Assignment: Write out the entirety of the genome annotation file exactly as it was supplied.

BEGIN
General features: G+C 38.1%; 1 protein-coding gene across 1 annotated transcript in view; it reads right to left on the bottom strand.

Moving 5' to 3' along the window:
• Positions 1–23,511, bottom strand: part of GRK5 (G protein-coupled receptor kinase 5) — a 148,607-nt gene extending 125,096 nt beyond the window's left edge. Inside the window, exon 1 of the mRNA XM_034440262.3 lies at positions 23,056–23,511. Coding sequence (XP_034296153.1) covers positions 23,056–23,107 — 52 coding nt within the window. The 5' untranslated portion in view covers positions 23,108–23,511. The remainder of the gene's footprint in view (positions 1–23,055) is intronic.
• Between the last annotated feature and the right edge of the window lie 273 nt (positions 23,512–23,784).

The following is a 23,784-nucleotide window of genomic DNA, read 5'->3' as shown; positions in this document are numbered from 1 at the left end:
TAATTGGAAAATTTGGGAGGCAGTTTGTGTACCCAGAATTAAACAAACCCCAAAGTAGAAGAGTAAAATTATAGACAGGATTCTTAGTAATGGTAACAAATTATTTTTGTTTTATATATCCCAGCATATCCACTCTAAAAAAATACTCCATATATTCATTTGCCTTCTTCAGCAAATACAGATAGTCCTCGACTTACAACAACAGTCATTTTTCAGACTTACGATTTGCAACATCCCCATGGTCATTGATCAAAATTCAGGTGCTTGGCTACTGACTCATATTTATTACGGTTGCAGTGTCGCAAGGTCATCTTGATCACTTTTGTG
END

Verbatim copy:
General features: G+C 38.1%; 1 protein-coding gene across 1 annotated transcript in view; it reads right to left on the bottom strand.

Moving 5' to 3' along the window:
• Positions 1–23,511, bottom strand: part of GRK5 (G protein-coupled receptor kinase 5) — a 148,607-nt gene extending 125,096 nt beyond the window's left edge. Inside the window, exon 1 of the mRNA XM_034440262.3 lies at positions 23,056–23,511. Coding sequence (XP_034296153.1) covers positions 23,056–23,107 — 52 coding nt within the window. The 5' untranslated portion in view covers positions 23,108–23,511. The remainder of the gene's footprint in view (positions 1–23,055) is intronic.
• Between the last annotated feature and the right edge of the window lie 273 nt (positions 23,512–23,784).

The following is a 23,784-nucleotide window of genomic DNA, read 5'->3' as shown; positions in this document are numbered from 1 at the left end:
TAATTGGAAAATTTGGGAGGCAGTTTGTGTACCCAGAATTAAACAAACCCCAAAGTAGAAGAGTAAAATTATAGACAGGATTCTTAGTAATGGTAACAAATTATTTTTGTTTTATATATCCCAGCATATCCACTCTAAAAAAATACTCCATATATTCATTTGCCTTCTTCAGCAAATACAGATAGTCCTCGACTTACAACAACAGTCATTTTTCAGACTTACGATTTGCAACATCCCCATGGTCATTGATCAAAATTCAGGTGCTTGGCTACTGACTCATATTTATTACGGTTGCAGTGTCGCAAGGTCATCTTGATCACTTTTGTG